Late on Tuesday, the US finally agreed on a deal to raise the country’s debt ceiling, avoiding a catastrophic default and consequences that would have been felt around the world. The old saying that ‘when America sneezes, the rest of the world catches a cold’ would almost certainly have been proved right, and a global recession was a serious possibility.
However, at the last minute the two sides managed to come to an arrangement, and the bill was passed. Crisis over – for now.
What’s particularly interesting about the details of the Bill – not all of which are clear yet – is that the whole debate process has ended with what is essentially a victory for small government. There are no tax rises at all, a massive coup for the Republicans, and something that the Conservatives should take note of.
Whilst the financial situations in the UK and the US are inherently different, and there is no sense in simply replicating the American solution, the details of the negotiation and the will of the American people that tax rises are not always the best solution should be encouraging for the Tories. The traditional pattern of ‘raise taxes to create money’ is not necessarily the case, especially with the fragile state of economies worldwide.
Another key part of the deal is that there will be $900bn worth of domestic cuts over the next ten years. Rather than carrying on with Obama’s failed fiscal stimulus package, this deal put in place rules for serious cuts to spending, in a genuine attempt to reduce America’s debt rather than keep on spending in the hope that the economy will recover.
There is encouragement that the Tories can take from all of this. They can look at the change in opinion in American, and see the shift towards a small-government movement. Whilst there are big differences between what that means in America and in Britain, the principles are the same. David Cameron is keen to give more power to local communities, and have less coming from Whitehall.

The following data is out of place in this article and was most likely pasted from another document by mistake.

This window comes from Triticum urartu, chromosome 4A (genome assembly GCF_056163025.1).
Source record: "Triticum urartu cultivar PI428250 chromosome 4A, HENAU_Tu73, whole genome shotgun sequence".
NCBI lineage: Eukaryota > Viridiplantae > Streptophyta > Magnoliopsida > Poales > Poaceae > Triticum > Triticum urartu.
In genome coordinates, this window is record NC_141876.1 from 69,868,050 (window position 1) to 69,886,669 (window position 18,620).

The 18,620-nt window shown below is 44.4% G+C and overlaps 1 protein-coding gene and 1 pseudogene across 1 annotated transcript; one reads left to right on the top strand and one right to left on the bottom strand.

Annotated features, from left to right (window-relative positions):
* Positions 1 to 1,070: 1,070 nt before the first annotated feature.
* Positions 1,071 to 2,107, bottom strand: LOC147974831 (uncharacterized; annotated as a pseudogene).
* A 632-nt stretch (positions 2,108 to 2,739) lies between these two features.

There is also a lesson in standing up for your political principles. Whilst there is an argument that says the American debt crisis was mostly political posturing (which is not entirely wrong), the flip side is that both sides stood up for what they believed in. Granted, they were playing with the biggest hot live grenade that the world had to offer, but the basic tenet of sticking to your plan and knowing what you want is invaluable.
It would be especially helpful for the Tories to grasp some of that ‘stick-to-your-guns’ mentality. The Coalition has had a tough time, and has been accused of flip-flopping and being unsure of where it stands. Cameron has been accused of pandering too much to the Lib Dems, which is true. Rather than sticking to what he believes in, he has spent too much time worrying about perceptions and the approval of Nick Clegg and his party. Were he to learn from the Republicans, who have (generally) stuck to their plan and refused to move, he might see himself rising in the opinion polls again. People won’t always agree with him, but the electorate do admire a politician who is strong and sticks to what he believes in.
Whilst Parliament breaks over the summer, David Cameron should take the opportunity and do some reevaluating. During that process, he could do a lot worse than look at the last few weeks in Washington, and take some of those events on board. A rejuvenated Cameron in the autumn could be incredibly good. Only time will tell.